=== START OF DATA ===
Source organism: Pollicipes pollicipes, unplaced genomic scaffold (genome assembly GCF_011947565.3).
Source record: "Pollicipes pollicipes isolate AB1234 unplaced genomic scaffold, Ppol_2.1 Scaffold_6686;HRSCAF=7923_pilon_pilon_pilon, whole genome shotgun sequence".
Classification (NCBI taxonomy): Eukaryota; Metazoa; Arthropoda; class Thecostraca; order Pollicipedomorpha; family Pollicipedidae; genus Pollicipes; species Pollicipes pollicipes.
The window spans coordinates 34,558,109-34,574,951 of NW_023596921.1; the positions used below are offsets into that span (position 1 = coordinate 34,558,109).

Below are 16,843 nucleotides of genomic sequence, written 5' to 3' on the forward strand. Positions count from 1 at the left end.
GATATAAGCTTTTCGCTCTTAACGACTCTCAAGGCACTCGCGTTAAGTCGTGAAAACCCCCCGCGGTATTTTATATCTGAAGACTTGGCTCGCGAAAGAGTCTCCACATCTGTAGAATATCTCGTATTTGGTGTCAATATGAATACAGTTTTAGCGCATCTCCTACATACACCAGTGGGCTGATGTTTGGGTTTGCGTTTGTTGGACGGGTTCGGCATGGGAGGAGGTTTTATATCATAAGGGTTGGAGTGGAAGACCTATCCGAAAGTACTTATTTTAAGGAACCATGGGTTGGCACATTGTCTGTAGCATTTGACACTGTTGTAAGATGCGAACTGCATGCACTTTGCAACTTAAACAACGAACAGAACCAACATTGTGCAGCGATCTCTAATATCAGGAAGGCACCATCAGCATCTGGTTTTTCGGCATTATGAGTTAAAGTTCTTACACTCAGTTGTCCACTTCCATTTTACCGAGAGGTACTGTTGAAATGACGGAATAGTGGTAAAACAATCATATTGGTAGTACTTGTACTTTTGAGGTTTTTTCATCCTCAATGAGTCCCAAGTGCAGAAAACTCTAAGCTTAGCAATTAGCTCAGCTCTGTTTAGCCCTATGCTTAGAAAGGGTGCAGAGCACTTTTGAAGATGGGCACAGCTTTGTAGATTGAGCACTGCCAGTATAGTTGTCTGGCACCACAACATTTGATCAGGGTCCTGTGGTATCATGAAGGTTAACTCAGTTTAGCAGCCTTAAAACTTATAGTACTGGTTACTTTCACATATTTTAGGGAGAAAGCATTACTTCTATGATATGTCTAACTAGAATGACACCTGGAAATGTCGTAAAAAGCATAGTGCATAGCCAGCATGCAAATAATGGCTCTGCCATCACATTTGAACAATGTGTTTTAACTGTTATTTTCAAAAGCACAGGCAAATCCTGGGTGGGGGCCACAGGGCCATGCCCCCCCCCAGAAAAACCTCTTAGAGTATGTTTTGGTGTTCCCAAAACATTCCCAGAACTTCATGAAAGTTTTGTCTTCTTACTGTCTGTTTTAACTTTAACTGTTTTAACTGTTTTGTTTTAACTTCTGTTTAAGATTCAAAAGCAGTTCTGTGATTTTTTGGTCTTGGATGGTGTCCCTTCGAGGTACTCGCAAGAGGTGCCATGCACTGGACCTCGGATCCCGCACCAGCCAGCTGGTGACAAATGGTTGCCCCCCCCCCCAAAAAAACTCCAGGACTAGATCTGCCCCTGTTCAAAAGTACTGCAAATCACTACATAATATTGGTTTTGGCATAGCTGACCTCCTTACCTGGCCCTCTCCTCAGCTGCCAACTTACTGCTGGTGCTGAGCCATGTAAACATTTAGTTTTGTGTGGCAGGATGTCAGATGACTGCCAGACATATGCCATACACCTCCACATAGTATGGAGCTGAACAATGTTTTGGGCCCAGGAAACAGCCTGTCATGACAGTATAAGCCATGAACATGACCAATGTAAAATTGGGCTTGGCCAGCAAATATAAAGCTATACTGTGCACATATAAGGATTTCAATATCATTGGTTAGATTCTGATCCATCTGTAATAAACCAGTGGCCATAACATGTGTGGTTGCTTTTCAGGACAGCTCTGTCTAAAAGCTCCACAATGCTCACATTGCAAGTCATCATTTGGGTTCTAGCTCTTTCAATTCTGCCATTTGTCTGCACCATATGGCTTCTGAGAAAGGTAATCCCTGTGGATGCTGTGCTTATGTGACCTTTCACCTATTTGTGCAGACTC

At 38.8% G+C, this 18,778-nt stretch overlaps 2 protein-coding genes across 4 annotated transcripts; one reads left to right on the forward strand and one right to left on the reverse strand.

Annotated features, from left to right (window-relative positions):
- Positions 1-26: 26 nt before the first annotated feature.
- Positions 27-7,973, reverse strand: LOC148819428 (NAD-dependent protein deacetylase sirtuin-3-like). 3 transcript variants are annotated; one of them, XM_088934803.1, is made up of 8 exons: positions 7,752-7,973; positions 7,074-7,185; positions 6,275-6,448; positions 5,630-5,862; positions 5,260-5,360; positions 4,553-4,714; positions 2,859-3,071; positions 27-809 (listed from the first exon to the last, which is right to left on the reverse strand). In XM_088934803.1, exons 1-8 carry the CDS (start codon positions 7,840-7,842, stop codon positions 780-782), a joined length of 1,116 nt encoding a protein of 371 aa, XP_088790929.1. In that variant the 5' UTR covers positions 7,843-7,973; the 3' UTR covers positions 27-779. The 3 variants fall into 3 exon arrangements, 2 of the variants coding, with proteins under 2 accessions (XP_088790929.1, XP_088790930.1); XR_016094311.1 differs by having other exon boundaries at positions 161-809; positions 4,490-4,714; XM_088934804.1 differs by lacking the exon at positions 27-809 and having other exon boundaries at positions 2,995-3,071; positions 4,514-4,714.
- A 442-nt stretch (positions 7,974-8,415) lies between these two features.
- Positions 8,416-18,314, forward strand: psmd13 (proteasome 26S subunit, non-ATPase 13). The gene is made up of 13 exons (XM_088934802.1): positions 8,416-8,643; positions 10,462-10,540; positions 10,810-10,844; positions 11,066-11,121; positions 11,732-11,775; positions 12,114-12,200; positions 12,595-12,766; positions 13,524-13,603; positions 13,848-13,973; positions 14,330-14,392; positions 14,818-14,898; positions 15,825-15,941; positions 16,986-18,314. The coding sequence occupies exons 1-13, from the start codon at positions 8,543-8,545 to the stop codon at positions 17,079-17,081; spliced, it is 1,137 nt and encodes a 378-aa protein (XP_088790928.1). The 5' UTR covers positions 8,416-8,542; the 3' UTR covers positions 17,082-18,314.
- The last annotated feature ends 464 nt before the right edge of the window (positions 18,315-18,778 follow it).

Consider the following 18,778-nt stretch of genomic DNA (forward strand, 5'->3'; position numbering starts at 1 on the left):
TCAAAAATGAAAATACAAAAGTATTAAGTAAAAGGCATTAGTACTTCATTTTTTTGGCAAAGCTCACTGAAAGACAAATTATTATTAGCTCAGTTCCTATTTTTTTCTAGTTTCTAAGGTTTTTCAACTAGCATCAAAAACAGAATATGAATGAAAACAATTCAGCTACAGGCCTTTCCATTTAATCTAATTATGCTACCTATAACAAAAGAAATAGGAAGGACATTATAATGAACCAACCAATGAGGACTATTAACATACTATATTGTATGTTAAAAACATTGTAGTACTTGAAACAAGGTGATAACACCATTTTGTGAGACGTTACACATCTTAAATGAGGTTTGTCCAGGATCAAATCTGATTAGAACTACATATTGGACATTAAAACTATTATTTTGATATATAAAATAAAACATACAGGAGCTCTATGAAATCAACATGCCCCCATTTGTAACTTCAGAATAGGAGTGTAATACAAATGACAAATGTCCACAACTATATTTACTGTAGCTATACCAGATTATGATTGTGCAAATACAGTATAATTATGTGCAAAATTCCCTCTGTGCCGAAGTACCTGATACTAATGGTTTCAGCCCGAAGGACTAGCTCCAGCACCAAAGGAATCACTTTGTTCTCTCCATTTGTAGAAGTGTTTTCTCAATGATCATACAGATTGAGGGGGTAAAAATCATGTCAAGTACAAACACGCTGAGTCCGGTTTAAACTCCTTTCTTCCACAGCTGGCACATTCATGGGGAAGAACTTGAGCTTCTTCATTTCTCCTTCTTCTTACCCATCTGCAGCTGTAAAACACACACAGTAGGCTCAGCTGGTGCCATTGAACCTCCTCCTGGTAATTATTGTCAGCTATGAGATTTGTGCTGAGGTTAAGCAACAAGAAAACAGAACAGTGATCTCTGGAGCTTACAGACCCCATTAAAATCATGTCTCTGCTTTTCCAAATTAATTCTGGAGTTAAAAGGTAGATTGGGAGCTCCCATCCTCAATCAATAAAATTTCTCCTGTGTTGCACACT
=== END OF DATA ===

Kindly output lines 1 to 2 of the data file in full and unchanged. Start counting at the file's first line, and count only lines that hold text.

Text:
Source organism: Pollicipes pollicipes, unplaced genomic scaffold (genome assembly GCF_011947565.3).
Source record: "Pollicipes pollicipes isolate AB1234 unplaced genomic scaffold, Ppol_2.1 Scaffold_6686;HRSCAF=7923_pilon_pilon_pilon, whole genome shotgun sequence".